Next up is dinner – mostly dinner involves a nice piece of salmon baked in the oven with a side of veggies, or nut-crusted gemfish. Last night, I made this delicious Five-spice stirfry, recipe courtesy of Everyday Paleo.

Five-spice stirfry

Five-spice stirfry with minced beef, prawns and veggies


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8 Responses to “A day in the life…what does a typical day of Paleo look and taste like?”

  1. Laura Zucchetti Says:

    Interesting post. I had never heard of the term Paleo before. I’ll be popping back to see how you are doing. 🙂

    Just something to ask… what’s this about olive oil “not heat stable and forms all sorts of toxins if used in cooking”. It’s just that I am reading the “good fat cookbook” by Fran Mccullough and she says…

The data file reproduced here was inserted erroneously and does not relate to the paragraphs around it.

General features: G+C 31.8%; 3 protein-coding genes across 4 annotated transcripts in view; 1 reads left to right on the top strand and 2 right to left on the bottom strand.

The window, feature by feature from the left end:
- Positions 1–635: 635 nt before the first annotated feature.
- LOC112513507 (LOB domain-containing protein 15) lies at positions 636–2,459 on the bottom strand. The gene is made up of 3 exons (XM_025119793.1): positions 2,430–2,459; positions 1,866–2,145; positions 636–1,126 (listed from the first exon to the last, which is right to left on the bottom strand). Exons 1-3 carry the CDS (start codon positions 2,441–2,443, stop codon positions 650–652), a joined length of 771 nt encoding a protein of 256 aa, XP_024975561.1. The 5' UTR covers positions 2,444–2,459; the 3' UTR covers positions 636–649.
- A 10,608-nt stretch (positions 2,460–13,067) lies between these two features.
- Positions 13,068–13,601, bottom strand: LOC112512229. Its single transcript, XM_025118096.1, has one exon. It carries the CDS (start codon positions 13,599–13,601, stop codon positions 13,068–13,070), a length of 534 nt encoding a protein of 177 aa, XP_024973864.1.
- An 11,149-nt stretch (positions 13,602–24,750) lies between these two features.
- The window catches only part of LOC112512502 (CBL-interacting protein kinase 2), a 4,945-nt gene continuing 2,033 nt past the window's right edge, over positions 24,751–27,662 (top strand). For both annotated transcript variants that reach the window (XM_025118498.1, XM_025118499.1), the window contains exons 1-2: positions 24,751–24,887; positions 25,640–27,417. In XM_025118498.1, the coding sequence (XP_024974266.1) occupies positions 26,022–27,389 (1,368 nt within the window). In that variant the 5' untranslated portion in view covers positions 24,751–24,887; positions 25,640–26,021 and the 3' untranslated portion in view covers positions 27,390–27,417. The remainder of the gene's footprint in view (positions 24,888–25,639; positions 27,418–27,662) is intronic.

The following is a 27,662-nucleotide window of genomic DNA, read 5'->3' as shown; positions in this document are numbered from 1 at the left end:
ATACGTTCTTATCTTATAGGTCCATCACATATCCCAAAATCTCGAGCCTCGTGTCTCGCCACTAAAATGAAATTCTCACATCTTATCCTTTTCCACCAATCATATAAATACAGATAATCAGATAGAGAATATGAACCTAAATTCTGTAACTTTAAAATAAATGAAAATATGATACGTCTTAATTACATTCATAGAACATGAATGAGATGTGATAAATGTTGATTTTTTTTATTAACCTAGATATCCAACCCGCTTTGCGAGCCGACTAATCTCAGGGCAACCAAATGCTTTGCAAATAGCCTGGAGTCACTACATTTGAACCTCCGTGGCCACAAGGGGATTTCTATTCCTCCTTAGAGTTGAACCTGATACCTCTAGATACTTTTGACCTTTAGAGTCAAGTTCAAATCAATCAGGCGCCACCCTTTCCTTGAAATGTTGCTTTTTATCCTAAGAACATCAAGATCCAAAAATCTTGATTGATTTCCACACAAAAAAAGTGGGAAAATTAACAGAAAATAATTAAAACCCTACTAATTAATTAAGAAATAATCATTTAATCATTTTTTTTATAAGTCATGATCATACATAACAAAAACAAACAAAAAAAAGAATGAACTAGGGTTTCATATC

“… even when olive oil is refined, enough antioxidants survive the process so that they protect the oil from completely breaking down at high heat, such as frying if it doesn’t go on for a long time.”

    She does go on to say that they are fragile (and also sensitive to light and heat) but that it’s the best to bake with. So it’s a little confusing to understand just what the limitations are of heating olive oil.

    I interpret this as buying the best olive oil you can afford (one pressed without heat and virgin from the first pressing) and get it in small quantities so you are lessening the time it is open (exposed to air) and losses it’s good qualities. As for cooking with it – I use it to saute veggies which is done pretty quickly at a moderate temperature. Oh I use it a lot in cakes too!

    Anyways you can preview some of the book here.

    Oh and a bow to coconut oil – I love that stuff!


  2. Sally Cinnamon Says:

    Hi Laura!

    Thanks for the feedback 🙂